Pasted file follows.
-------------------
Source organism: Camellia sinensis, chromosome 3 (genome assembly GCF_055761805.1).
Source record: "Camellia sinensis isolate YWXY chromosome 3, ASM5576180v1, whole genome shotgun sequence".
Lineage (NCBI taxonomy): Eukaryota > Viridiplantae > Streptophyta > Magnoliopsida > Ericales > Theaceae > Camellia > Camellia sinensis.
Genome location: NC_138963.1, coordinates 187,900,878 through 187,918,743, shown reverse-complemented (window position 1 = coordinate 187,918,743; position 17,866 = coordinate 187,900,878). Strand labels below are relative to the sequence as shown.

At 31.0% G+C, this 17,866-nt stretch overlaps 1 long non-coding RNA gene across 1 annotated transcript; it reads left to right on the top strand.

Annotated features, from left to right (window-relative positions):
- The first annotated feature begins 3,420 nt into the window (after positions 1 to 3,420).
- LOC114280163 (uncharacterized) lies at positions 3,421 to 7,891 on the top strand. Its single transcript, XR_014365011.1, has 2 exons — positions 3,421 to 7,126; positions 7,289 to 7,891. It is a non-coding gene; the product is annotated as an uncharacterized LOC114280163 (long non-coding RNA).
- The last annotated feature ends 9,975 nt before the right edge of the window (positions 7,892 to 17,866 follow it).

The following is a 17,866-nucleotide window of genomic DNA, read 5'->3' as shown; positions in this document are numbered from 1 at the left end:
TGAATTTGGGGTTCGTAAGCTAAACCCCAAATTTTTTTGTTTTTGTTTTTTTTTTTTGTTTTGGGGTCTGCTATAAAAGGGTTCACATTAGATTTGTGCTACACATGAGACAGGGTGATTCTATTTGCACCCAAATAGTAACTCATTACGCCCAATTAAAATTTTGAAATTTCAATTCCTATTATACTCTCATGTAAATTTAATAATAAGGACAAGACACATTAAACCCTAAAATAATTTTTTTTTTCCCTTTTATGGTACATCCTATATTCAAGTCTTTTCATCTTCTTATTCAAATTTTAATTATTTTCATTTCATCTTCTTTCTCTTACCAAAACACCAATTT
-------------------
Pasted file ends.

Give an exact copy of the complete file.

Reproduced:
Source organism: Camellia sinensis, chromosome 3 (genome assembly GCF_055761805.1).
Source record: "Camellia sinensis isolate YWXY chromosome 3, ASM5576180v1, whole genome shotgun sequence".
Lineage (NCBI taxonomy): Eukaryota > Viridiplantae > Streptophyta > Magnoliopsida > Ericales > Theaceae > Camellia > Camellia sinensis.
Genome location: NC_138963.1, coordinates 187,900,878 through 187,918,743, shown reverse-complemented (window position 1 = coordinate 187,918,743; position 17,866 = coordinate 187,900,878). Strand labels below are relative to the sequence as shown.

At 31.0% G+C, this 17,866-nt stretch overlaps 1 long non-coding RNA gene across 1 annotated transcript; it reads left to right on the top strand.

Annotated features, from left to right (window-relative positions):
- The first annotated feature begins 3,420 nt into the window (after positions 1 to 3,420).
- LOC114280163 (uncharacterized) lies at positions 3,421 to 7,891 on the top strand. Its single transcript, XR_014365011.1, has 2 exons — positions 3,421 to 7,126; positions 7,289 to 7,891. It is a non-coding gene; the product is annotated as an uncharacterized LOC114280163 (long non-coding RNA).
- The last annotated feature ends 9,975 nt before the right edge of the window (positions 7,892 to 17,866 follow it).

The following is a 17,866-nucleotide window of genomic DNA, read 5'->3' as shown; positions in this document are numbered from 1 at the left end:
TGAATTTGGGGTTCGTAAGCTAAACCCCAAATTTTTTTGTTTTTGTTTTTTTTTTTTGTTTTGGGGTCTGCTATAAAAGGGTTCACATTAGATTTGTGCTACACATGAGACAGGGTGATTCTATTTGCACCCAAATAGTAACTCATTACGCCCAATTAAAATTTTGAAATTTCAATTCCTATTATACTCTCATGTAAATTTAATAATAAGGACAAGACACATTAAACCCTAAAATAATTTTTTTTTTCCCTTTTATGGTACATCCTATATTCAAGTCTTTTCATCTTCTTATTCAAATTTTAATTATTTTCATTTCATCTTCTTTCTCTTACCAAAACACCAATTT